The Institute for Research on the Economics of Taxation (IRET) is at it again. If you've ever wondered where the Wall Street Journal's editorial board gets its most half-baked ideas about taxes and economics, the IRET is your answer. Last year, they released a remarkable report concluding that repealing the estate tax would actually increase federal revenue. (See CTJ's response.)
Now the IRET claims that the Medicare tax reform included in the health care compromise before Congress would decrease GDP by 1.3 percent and actually reduce federal revenue by $5 billion a year.
The problem, according to IRET, is that taxes on investment income reduce incentives to invest, which results in less economic activity, fewer jobs and lower incomes. They believe that business profits and wages would fall so much that the resulting loss of tax revenue would more than offset the gain resulting from the increase in the Medicare tax. This is the flip side of the coin for "supply-side" theorists who believe that tax cuts (particularly tax cuts for investment income) will result in increased revenue.
Proponents of this analysis call it "dynamic" revenue scoring. Sadly for IRET, no one believes it. Even George W. Bush's Treasury concluded that the gross increase in revenue resulting from the economic impact of tax cuts is tiny and comes nowhere near the level needed to actually offset the cost of tax cuts (much less result in a net revenue gain). Economic advisers to conservative Republican presidents agree. For example, Martin Feldstein, Chairmen of Council of Economic Advisers under President Reagan, and Glenn Hubbard and Greg Mankiw, both CEA chairmen during the George W. Bush administration, all have been quoted as saying that tax cuts do not raise revenue. One would assume that they believe the reverse, that tax increases do not reduce revenue.
Some more moderate supply-siders (if such a thing is possible) concede that many tax increases do raise revenue and many tax cuts do reduce revenue, but they argue that taxes on investment income are something different. Certain types of investment income like capital gains and dividends, are more responsive to tax rates, they argue.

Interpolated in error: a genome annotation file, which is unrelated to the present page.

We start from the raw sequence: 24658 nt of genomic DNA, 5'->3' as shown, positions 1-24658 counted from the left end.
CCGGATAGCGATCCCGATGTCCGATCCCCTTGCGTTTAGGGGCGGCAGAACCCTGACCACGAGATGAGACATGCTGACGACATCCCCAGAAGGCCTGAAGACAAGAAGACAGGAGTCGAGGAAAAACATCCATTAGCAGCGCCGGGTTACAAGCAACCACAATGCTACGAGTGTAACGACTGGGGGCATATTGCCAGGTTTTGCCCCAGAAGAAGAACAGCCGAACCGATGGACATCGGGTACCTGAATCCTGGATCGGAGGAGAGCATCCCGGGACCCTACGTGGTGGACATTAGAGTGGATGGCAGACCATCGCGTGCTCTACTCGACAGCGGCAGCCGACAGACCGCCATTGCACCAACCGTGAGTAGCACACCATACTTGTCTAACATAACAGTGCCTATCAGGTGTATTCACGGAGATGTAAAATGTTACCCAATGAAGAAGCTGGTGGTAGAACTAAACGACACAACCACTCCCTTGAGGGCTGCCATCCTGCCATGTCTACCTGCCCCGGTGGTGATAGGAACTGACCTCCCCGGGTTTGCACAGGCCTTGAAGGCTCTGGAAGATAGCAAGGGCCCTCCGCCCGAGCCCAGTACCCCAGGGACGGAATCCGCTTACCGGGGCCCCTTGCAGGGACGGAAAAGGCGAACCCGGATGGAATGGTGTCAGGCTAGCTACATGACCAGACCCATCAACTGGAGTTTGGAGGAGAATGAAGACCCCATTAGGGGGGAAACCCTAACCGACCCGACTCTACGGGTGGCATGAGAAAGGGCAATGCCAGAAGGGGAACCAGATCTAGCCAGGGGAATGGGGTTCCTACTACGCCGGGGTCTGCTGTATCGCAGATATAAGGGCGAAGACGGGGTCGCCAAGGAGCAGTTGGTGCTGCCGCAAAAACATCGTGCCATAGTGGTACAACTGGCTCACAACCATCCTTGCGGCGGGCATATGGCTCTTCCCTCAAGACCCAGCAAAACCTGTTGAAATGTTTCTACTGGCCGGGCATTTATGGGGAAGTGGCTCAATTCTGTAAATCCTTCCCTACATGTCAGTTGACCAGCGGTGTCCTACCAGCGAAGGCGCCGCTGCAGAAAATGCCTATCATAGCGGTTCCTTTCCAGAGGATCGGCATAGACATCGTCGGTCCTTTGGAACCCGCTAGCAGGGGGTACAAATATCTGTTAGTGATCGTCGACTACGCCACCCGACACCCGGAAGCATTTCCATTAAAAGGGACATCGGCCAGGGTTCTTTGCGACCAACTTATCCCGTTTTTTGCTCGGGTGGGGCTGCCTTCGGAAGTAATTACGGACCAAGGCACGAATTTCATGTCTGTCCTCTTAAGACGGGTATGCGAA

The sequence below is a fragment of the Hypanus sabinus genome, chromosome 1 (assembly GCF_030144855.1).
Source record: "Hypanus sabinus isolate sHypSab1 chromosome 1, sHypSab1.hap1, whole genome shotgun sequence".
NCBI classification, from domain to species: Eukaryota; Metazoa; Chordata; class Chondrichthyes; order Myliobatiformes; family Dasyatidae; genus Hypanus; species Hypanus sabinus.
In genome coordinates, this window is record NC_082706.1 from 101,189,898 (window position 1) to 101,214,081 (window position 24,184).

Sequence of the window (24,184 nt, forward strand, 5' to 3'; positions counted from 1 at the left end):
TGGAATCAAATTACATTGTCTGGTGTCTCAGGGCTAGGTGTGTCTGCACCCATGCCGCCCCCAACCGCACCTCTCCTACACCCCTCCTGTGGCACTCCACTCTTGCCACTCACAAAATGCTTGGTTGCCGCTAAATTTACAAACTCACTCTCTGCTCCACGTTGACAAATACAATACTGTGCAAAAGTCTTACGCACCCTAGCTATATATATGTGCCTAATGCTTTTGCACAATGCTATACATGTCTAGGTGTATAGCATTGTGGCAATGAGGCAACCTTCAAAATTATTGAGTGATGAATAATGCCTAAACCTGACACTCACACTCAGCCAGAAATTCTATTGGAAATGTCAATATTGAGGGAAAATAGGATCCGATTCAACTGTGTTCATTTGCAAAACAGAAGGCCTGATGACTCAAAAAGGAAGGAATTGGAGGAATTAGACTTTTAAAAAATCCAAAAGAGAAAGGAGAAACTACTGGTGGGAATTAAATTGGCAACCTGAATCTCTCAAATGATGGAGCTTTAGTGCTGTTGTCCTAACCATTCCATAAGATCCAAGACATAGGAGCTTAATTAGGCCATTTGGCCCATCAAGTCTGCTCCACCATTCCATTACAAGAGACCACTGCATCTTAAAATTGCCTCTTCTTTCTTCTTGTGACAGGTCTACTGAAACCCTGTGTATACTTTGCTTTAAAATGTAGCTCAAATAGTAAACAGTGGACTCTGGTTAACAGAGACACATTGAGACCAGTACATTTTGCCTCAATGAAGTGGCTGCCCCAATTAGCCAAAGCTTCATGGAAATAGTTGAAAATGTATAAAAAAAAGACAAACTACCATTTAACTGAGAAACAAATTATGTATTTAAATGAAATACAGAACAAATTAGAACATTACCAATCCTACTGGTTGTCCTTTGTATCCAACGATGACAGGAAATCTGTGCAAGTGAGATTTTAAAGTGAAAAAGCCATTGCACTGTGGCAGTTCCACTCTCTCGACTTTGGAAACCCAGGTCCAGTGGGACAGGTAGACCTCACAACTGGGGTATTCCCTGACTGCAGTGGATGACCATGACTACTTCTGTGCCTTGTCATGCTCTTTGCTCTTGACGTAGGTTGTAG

But there is no evidence to back this up. Proponents of this argument often point to the upticks in revenue from income taxes on capital gains income and claim that they are caused by the latest increase in the tax preference for capital gains. As we've pointed out before, capital gains tax revenue was higher at the end of the Clinton years, when the top rate for capital gains was higher, than any time since. The truth is that investment income simply bobs up and down in response to whatever is happening in the broader economy, without much discernable impact from tax policy.
There are other problems with the IRET's claims. In some places they are just factually wrong. One claim IRET makes is that the new Medicare tax on investment income "would be triggered by earning even a single dollar above the thresholds, after which all of the taxpayers’ passive income would be immediately subject to the tax. This creates a huge tax rate spike or 'cliff' at the thresholds."
Wrong. The memo and revenue estimates that the Joint Committee on Taxation (JCT) distributed by lawmakers on February 24 made clear that the President's version of the Medicare tax on investment income would be phased in over a range of income exceeding $200,000/$250,000, while the text of the revised version says it would apply only to unearned income to the extent that AGI exceeds the $200,000/$250,000 threshold. In other words, if a single person has AGI of $201,000 and $51,000 of this income is investment income, the 3.8 percent Medicare tax would only apply to $1,000 of investment income (not the entire $51,000).
In other words, IRET either talks about a tax policy that no one has proposed (such as a "cliff" for people with one dollar of income over the $200,000/$250,000 threshold) or retreats into a theoretical and fantastical world (where increasing taxes causes revenue to plummet and cutting taxes causes revenue to rise).
Of course, if we could raise revenue to pay for health care reform by actually cutting taxes, surely Democrats in Congress would have passed health care reform long ago.